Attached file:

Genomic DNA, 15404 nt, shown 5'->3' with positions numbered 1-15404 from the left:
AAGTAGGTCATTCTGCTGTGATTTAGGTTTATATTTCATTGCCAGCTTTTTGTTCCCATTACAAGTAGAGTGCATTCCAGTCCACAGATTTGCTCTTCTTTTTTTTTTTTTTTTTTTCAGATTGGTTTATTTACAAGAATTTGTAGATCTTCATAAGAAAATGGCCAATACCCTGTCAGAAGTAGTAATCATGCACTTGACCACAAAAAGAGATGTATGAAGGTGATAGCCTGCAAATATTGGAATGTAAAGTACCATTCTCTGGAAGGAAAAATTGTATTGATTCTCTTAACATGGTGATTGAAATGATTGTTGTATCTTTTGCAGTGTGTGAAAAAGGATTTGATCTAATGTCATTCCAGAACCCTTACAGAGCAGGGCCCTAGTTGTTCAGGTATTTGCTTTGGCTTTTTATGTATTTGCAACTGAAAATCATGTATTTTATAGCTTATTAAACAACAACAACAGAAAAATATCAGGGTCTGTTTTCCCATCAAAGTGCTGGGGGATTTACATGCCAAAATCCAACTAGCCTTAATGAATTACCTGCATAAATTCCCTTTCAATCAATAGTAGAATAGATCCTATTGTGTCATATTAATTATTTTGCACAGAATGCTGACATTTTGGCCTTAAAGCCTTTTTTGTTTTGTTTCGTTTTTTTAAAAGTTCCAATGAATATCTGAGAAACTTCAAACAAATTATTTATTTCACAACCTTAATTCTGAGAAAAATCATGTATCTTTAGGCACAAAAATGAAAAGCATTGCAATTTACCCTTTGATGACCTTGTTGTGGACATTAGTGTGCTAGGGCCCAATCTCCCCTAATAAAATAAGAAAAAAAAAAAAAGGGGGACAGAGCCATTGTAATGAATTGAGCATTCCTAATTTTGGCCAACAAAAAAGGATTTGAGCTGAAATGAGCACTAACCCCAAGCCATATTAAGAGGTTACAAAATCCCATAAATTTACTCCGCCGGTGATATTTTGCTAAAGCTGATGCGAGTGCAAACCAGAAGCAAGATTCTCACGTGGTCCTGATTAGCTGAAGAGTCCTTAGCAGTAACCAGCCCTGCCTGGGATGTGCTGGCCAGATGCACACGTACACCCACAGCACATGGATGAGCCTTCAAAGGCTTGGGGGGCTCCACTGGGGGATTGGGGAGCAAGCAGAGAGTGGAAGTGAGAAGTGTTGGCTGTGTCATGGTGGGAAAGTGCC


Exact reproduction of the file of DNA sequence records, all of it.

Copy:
Genomic DNA, 15404 nt, shown 5'->3' with positions numbered 1-15404 from the left:
AAGTAGGTCATTCTGCTGTGATTTAGGTTTATATTTCATTGCCAGCTTTTTGTTCCCATTACAAGTAGAGTGCATTCCAGTCCACAGATTTGCTCTTCTTTTTTTTTTTTTTTTTTTCAGATTGGTTTATTTACAAGAATTTGTAGATCTTCATAAGAAAATGGCCAATACCCTGTCAGAAGTAGTAATCATGCACTTGACCACAAAAAGAGATGTATGAAGGTGATAGCCTGCAAATATTGGAATGTAAAGTACCATTCTCTGGAAGGAAAAATTGTATTGATTCTCTTAACATGGTGATTGAAATGATTGTTGTATCTTTTGCAGTGTGTGAAAAAGGATTTGATCTAATGTCATTCCAGAACCCTTACAGAGCAGGGCCCTAGTTGTTCAGGTATTTGCTTTGGCTTTTTATGTATTTGCAACTGAAAATCATGTATTTTATAGCTTATTAAACAACAACAACAGAAAAATATCAGGGTCTGTTTTCCCATCAAAGTGCTGGGGGATTTACATGCCAAAATCCAACTAGCCTTAATGAATTACCTGCATAAATTCCCTTTCAATCAATAGTAGAATAGATCCTATTGTGTCATATTAATTATTTTGCACAGAATGCTGACATTTTGGCCTTAAAGCCTTTTTTGTTTTGTTTCGTTTTTTTAAAAGTTCCAATGAATATCTGAGAAACTTCAAACAAATTATTTATTTCACAACCTTAATTCTGAGAAAAATCATGTATCTTTAGGCACAAAAATGAAAAGCATTGCAATTTACCCTTTGATGACCTTGTTGTGGACATTAGTGTGCTAGGGCCCAATCTCCCCTAATAAAATAAGAAAAAAAAAAAAAGGGGGACAGAGCCATTGTAATGAATTGAGCATTCCTAATTTTGGCCAACAAAAAAGGATTTGAGCTGAAATGAGCACTAACCCCAAGCCATATTAAGAGGTTACAAAATCCCATAAATTTACTCCGCCGGTGATATTTTGCTAAAGCTGATGCGAGTGCAAACCAGAAGCAAGATTCTCACGTGGTCCTGATTAGCTGAAGAGTCCTTAGCAGTAACCAGCCCTGCCTGGGATGTGCTGGCCAGATGCACACGTACACCCACAGCACATGGATGAGCCTTCAAAGGCTTGGGGGGCTCCACTGGGGGATTGGGGAGCAAGCAGAGAGTGGAAGTGAGAAGTGTTGGCTGTGTCATGGTGGGAAAGTGCC